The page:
I climbed back down and hung disconsolate on the pin. Greg shouted up, wondering if it would go. I glanced over at the wall to the right—it looked unlikely, even on aid—and steeled myself for another try. Twenty-five feet of nerve-wracking, barely-in-balance climbing later I came to an impasse. The angle above increased ever so slightly, and for 15 feet it looked as if I’d have to fully weight my tools to progress. I probed every patch of ice within reach; the picks bottomed out after an eighth or quarter inch. Nothing was substantial enough to pull on.
My left crampon scraped six inches down the slab, catching on God-only- knows-what and sending my heart rate into orbit. I was looking at a 50-footer. “I’ve really screwed up now,” I told myself. I don’t know how I got down those 25 feet, so scared I thought I’d puke. I lowered off a good pin beneath the roof, disgusted with myself, and by the time I reached the belay I was ready to throw off the haul bag and head home. Greg wasn’t fazed. “We can’t let something like this stop us,” he said as he racked up. “I’m sure I can aid my way up on the right.”
Three hours, many upside-down tied-off knifeblades, a rivet, a final aid move off a Spectre in an ice-choked crack, and 50 feet of steep ice later, Greg slumped into another hanging belay atop the Enigma. I'd stopped brooding by then, and seconding the pitch, marveled at Greg’s display of skill and tenacity.
After a doubt-filled bivouac, more mixed climbing, twisting and turning, in and out of étriers, brought us to the bottom of the Crystal Highway, a right-leaning ramp that gave three long, sustained rope-lengths of perfect one-swing styrofoam. We were in a stunning position, dangling against a shimmering mirror of ice 2000 feet above the glacier, a polished, golden-granite wall to our left and the bizarre, bulbous snow formations of the Mushroom Fields to our right. A bulging, inobvious wall leaned overhead. We could see that it would require much aid; in the end it proved to be the crux of the route. We gladly put it out of mind as we burrowed into the portaledge for the night. Morning came all too soon for Greg. I’m sure he would have welcomed a good excuse to go down, but he failed to drop the rack when he had the chance. I settled into my harness and pulled on my parka, happy again to be a spectator. Steadily, he tip-tapped his way up, avoiding huge, fragile blobs of snow with awkward tension traverses, swinging around roofs, bludgeoning knifeblades into bottoming cracks, and skyhooking on icy flakes. Twelve hours and two 200-foot pitches later, he’d cracked the Somewhere Else Wall—as in “I wished I were somewhere else”—and we settled in for our fourth night on the climb.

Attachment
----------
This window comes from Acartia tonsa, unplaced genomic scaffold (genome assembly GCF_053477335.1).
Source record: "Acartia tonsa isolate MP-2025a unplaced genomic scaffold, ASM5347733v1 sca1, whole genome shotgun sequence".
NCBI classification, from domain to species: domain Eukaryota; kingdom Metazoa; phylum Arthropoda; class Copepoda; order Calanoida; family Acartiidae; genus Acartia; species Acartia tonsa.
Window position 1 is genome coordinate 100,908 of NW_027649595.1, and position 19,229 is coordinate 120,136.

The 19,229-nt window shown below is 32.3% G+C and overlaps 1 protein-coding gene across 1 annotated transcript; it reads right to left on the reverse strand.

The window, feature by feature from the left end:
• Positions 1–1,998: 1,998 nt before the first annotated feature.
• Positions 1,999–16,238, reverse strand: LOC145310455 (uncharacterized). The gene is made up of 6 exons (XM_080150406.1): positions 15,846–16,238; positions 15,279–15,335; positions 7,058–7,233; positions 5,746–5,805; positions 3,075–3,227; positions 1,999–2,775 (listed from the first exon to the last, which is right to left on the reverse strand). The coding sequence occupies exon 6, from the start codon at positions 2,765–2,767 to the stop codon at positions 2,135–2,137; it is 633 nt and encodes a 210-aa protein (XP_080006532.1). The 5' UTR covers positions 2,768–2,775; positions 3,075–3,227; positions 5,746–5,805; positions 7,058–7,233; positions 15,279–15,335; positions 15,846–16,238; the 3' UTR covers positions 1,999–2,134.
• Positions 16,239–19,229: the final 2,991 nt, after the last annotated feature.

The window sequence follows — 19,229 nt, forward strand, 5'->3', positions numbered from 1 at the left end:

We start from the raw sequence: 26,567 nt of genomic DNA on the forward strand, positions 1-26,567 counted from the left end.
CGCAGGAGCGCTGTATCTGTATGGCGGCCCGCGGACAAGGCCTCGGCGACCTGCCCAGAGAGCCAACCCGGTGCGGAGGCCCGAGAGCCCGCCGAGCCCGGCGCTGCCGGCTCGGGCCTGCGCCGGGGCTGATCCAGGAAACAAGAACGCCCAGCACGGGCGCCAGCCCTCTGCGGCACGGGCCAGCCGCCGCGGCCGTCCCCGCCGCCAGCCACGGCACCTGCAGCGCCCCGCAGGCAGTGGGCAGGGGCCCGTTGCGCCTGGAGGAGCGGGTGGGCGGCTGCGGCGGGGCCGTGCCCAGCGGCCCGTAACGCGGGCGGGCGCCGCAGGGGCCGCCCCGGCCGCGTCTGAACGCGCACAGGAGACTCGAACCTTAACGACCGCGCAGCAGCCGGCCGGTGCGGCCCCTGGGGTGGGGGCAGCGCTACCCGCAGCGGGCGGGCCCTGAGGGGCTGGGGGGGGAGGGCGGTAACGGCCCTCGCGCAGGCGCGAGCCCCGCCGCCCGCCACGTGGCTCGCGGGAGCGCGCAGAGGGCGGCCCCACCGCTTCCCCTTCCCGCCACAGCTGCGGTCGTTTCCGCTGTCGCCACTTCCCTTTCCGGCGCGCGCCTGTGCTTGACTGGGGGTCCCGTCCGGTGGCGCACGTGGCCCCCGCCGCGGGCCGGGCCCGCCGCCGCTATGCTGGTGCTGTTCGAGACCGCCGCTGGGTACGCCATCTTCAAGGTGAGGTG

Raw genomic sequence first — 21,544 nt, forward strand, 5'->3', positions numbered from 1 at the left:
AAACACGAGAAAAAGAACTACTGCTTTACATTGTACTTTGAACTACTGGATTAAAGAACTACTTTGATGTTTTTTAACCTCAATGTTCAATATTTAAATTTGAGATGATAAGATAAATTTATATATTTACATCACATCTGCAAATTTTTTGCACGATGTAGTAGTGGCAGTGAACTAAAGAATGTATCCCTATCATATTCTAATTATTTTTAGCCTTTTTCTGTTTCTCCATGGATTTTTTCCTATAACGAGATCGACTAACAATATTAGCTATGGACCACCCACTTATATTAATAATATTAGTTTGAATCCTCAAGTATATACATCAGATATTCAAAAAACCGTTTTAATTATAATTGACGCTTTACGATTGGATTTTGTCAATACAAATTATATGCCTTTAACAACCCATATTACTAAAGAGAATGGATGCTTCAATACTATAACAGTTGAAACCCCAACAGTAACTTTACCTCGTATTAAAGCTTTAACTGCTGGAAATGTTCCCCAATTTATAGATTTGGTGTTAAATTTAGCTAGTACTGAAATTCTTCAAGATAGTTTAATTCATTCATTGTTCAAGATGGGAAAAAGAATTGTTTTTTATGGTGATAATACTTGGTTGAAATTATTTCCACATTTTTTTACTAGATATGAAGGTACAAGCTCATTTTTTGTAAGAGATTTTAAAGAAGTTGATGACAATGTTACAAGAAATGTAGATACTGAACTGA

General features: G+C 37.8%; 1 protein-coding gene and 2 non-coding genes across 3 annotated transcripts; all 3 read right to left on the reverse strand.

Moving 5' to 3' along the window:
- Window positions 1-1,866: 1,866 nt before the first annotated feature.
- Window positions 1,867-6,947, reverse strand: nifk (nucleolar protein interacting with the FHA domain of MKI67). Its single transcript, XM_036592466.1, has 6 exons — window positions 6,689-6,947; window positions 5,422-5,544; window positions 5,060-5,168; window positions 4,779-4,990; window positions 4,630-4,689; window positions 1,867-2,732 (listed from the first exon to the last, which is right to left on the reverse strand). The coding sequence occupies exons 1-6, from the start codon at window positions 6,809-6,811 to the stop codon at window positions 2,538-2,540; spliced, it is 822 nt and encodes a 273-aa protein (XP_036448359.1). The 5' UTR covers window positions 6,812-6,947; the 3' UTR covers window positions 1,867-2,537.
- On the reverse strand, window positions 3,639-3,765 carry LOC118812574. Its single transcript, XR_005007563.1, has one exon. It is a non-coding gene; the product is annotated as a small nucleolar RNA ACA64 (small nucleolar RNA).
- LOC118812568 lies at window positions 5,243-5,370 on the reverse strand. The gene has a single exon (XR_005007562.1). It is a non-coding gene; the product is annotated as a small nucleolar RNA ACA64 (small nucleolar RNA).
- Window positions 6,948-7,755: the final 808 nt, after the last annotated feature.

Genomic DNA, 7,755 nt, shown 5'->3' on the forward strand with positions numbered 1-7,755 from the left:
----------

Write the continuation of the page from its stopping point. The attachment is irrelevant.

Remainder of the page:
An ugly, snow-choked overhang guarded the bottom of the final cascade, so in the morning we traversed left to the mixed exit we’d spotted from the glacier. I was tired but energized, totally consumed now with this pitch, this climb, this moment. Inching up, I used every trick I’d learned in the past 25 years, and a few I’d just figured out. An hour of stemming, jamming, pinching, teetering on one front point on a dime-width edge, gloves on and off, tools stacked in the corner crack, an adze cammed against a chockstone, a pick wedged into a crack, and I leaned gratefully back against another set of anchors—atop our 21st pitch—nursing blood back into frozen hands as the electric buzz of adrenaline ebbed away.